My new cancer word of the week - TCHP - but without the P

Last week I found out my fate. An appointment with my lovely consultant to find out the results of my MRI happened on another Wednesday.

My mum came with me again (as my partner is struggling with sciatica and he himself is probably going to end up with spinal surgery - but that's a whole new topic)

So my consultant confirmed stage 2 55mm lobular cancer ( she did tell me specific measurements but to me its just a bloody big lump!), I'm confirmed as being HER2 so that complicates things too. The lump hasn't grown or spread and my lymph nodes are clear.  She gave me 3 options regarding the path I could take:

1. lumpectomy 

2. chemo first, then lumpectomy

3. lumpectomy, then chemo + possible radiotherapy

Lobular cancer doesn't respond well to chemo, it only has about a 45% shrinkage rate so that's why the chemo would be better happening after the surgery. So after much discussion I decided to go for option 3. Why anyone would just opt for the lumpectomy and then walk away with no other treatment else is beyond me - but I suppose people do. If I had gone for option 2 I would have had an extra drug , so my treatment   would have been this = TCHP (Taxotere + Carboplatin + Herceptin + Perjeta)  but I won't have the Perjeta, so my regime will be TCH.

My dr then said she had already penciled me in for a lumpectomy on the 10th August, she gave me the option to go away and think it all through but I was pretty much decided. She showed me some photo's of women who have had surgery and they looked amazing with hardly any sign that they had had fat moved and put where the lump was. She explained about the magnese that would be inserted into the lump, the blue dye they inject and how they would remove my sentinel lymph node too. It was a LOT to take in. She also said that the chemo would start approx. 6 weeks after surgery.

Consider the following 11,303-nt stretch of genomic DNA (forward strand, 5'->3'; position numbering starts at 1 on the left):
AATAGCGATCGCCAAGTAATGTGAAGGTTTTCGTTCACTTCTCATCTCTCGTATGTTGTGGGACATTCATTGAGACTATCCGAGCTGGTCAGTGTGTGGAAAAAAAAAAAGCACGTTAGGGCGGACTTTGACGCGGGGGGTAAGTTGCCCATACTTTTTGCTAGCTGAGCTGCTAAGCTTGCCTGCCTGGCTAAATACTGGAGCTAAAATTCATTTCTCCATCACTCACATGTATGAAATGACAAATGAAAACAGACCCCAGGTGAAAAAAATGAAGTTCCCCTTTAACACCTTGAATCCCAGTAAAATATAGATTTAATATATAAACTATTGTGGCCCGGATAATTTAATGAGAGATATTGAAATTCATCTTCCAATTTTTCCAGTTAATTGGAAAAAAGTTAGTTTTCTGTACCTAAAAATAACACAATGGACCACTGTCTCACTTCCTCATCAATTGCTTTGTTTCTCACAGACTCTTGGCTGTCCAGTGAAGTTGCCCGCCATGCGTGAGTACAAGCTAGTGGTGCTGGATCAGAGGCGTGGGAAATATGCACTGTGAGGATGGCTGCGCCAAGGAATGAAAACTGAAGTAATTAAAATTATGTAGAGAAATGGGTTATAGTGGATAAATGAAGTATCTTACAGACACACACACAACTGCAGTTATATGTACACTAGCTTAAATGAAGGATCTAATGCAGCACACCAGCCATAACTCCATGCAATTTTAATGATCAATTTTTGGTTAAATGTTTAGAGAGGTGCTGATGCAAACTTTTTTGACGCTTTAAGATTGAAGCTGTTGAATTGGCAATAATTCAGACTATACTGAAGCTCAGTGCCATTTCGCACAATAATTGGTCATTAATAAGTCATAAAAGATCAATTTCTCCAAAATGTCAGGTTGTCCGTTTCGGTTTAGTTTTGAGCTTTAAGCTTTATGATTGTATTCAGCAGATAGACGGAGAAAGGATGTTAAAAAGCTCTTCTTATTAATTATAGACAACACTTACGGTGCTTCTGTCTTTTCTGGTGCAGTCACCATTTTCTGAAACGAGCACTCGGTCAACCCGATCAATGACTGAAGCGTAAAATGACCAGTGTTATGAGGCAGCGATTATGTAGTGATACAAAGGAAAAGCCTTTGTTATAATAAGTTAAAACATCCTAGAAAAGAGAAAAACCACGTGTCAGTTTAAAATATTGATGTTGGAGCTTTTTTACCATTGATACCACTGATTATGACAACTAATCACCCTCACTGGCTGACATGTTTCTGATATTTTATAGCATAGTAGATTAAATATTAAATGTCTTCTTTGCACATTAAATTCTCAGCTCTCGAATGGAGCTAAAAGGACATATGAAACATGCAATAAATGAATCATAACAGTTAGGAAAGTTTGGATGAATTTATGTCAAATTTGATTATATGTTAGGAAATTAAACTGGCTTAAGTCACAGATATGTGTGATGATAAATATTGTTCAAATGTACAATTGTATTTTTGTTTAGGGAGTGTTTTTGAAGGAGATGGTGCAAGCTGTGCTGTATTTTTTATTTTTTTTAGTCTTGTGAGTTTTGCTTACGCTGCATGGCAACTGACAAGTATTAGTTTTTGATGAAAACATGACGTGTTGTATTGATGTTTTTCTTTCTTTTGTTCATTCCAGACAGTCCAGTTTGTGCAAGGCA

The lovely breast care nurse, Caroline then took us into another room and talked us through it all again, we asked questions and cried about the chemo. I asked about the cold cap and whether my hospital offered it.

I was a bit stunned with everything and realized we had been at the hospital for nearly 2 hours. When I got home I just sobbed, sat in the kitchen on my own. I had my own half an hour pity party and then turned the oven on.

Sadly I've also been advised that I need to forget about teaching until at least January. I teach Year 2 so with snotty bug ridden kids, plus Covid Caroline (who was a teacher before a nurse) said that work was a definite no. So my lovely new class who I met on Monday will now have a couple of new temporary teachers until I return to school in Jan/Feb 2022! 

Now, I'm feeling calmer. I'm going to plan for my operation and then begin to think about chemo. I've been reading up on a few things and watched all of Victoria Derbyshire's videos on Youtube (who happens to have the same cancer as me).

I've been out with friends, enjoyed a day in the sunshine, BBQ with my family, read, ate nice food, drank fizz and have enjoyed life. If I start off strong I can do this!

Anonymous